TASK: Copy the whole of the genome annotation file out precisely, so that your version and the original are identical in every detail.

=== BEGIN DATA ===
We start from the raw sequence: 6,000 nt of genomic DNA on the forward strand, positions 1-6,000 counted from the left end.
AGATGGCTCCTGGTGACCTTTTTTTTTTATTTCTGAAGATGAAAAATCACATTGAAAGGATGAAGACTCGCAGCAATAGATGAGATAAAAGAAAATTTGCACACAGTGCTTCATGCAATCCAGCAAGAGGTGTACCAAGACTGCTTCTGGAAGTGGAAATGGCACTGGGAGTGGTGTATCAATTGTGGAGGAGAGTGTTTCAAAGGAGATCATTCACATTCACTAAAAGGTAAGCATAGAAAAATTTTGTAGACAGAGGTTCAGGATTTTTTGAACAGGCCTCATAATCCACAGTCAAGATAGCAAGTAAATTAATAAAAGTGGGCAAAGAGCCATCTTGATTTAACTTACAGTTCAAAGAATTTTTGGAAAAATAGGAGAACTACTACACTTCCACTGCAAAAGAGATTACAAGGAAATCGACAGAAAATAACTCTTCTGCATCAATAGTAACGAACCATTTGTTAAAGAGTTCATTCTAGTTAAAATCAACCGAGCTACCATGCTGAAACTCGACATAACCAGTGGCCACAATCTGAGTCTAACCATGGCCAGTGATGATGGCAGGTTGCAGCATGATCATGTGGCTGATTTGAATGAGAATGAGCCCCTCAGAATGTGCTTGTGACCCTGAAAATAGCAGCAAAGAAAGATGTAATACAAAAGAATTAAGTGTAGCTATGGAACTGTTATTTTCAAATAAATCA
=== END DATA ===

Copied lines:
We start from the raw sequence: 6,000 nt of genomic DNA on the forward strand, positions 1-6,000 counted from the left end.
AGATGGCTCCTGGTGACCTTTTTTTTTTATTTCTGAAGATGAAAAATCACATTGAAAGGATGAAGACTCGCAGCAATAGATGAGATAAAAGAAAATTTGCACACAGTGCTTCATGCAATCCAGCAAGAGGTGTACCAAGACTGCTTCTGGAAGTGGAAATGGCACTGGGAGTGGTGTATCAATTGTGGAGGAGAGTGTTTCAAAGGAGATCATTCACATTCACTAAAAGGTAAGCATAGAAAAATTTTGTAGACAGAGGTTCAGGATTTTTTGAACAGGCCTCATAATCCACAGTCAAGATAGCAAGTAAATTAATAAAAGTGGGCAAAGAGCCATCTTGATTTAACTTACAGTTCAAAGAATTTTTGGAAAAATAGGAGAACTACTACACTTCCACTGCAAAAGAGATTACAAGGAAATCGACAGAAAATAACTCTTCTGCATCAATAGTAACGAACCATTTGTTAAAGAGTTCATTCTAGTTAAAATCAACCGAGCTACCATGCTGAAACTCGACATAACCAGTGGCCACAATCTGAGTCTAACCATGGCCAGTGATGATGGCAGGTTGCAGCATGATCATGTGGCTGATTTGAATGAGAATGAGCCCCTCAGAATGTGCTTGTGACCCTGAAAATAGCAGCAAAGAAAGATGTAATACAAAAGAATTAAGTGTAGCTATGGAACTGTTATTTTCAAATAAATCA